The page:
About four blocks of space in central London
that serves as a prime example of British educational imperialism
Historically LSE has meant "Let's See Europe" to naive Americans who sometimes figure out what's going on by the time exams begin.
Most consider LSE a bastion of leftist ideology and social policy. Founded in 1895 in the Fabian tradition, the school's goal has always been unbiased pursuit of fact. The Fabian tradition that social reform is best effected through patient argument. The Labour party has always had a close relationship.
LSE's significance was first demonstrated in the London-Cambridge disputes, the most notable role was played by John Maynard Keynes (a professor at Cambridge). While Keynes's view won over the LSE's non-interventionism for the short run, classical ideology has proven itself over the longer term.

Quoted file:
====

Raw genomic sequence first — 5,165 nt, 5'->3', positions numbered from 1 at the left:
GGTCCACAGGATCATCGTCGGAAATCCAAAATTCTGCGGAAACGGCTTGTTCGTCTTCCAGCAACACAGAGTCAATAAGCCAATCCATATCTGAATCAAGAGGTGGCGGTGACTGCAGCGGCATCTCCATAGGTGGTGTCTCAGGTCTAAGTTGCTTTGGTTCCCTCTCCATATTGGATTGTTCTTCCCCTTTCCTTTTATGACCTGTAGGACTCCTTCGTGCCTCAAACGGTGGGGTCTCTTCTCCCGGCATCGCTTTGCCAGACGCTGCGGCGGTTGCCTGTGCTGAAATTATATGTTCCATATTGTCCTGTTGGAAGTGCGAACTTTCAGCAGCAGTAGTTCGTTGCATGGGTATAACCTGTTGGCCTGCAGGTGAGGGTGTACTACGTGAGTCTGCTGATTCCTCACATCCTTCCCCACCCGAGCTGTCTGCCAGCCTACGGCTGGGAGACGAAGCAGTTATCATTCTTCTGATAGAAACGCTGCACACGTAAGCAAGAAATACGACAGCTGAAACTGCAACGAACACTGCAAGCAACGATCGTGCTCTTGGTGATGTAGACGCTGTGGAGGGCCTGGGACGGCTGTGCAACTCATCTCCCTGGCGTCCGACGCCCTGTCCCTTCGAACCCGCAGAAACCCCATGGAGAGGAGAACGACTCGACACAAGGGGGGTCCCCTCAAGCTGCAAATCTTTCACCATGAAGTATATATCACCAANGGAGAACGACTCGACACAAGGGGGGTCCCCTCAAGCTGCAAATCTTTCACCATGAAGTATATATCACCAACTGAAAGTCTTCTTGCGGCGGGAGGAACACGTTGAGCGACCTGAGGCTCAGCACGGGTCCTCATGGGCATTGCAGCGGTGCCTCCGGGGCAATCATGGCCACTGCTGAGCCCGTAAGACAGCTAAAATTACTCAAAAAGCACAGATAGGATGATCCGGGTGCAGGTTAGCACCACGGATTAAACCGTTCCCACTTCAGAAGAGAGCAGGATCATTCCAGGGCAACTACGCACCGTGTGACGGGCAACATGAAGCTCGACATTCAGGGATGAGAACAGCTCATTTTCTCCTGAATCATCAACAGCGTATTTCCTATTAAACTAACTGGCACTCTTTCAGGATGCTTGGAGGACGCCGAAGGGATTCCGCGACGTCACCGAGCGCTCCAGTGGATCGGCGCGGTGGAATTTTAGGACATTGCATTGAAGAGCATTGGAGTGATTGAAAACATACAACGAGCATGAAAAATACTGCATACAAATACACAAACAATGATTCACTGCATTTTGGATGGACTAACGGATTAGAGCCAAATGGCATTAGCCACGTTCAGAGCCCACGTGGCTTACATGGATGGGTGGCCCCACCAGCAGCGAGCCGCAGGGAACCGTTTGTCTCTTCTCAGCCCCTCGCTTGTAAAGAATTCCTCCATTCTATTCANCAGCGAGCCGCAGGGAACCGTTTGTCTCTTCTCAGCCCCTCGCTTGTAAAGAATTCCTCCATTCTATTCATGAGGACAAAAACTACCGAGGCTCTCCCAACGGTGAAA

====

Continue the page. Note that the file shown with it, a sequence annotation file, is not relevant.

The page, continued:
During and after WWII LSE graduates and staff were essential to constructing the welfare state and represented the UK at the Bretton Woods conference, and in postwar negotiations with the US.
In the '50s and '60s LSE was home to Nobel Prize winners and generally left of center. Today the school draws students from 130 countries and prides itself as being a "laboratory for social science".
As of 2000 there were 62,000 registered alumni, among them 28 past or present heads of state, 30 members of the House of Commons, and 34 members of the House of Lords.
Nobel Prize winning staff and alumni:
George Bernard Shaw (1925)
Most everything else you might want to know is at: http://www.lse.ac.uk/lsehistory/
Ralph Bunche (1950)
Bertrand Russell (1950)
Philip Noel-Baker (1959)
Sir John Hicks (1972)
Friedrich von Hayek (1974)
James Meade (1977)
Arthur Lewis (1979)
Merton Miller (1990)
Ronald Coase (1991)
Amartya Sen (1998)
Robert Mundell (1999)
George Akerlof (2001)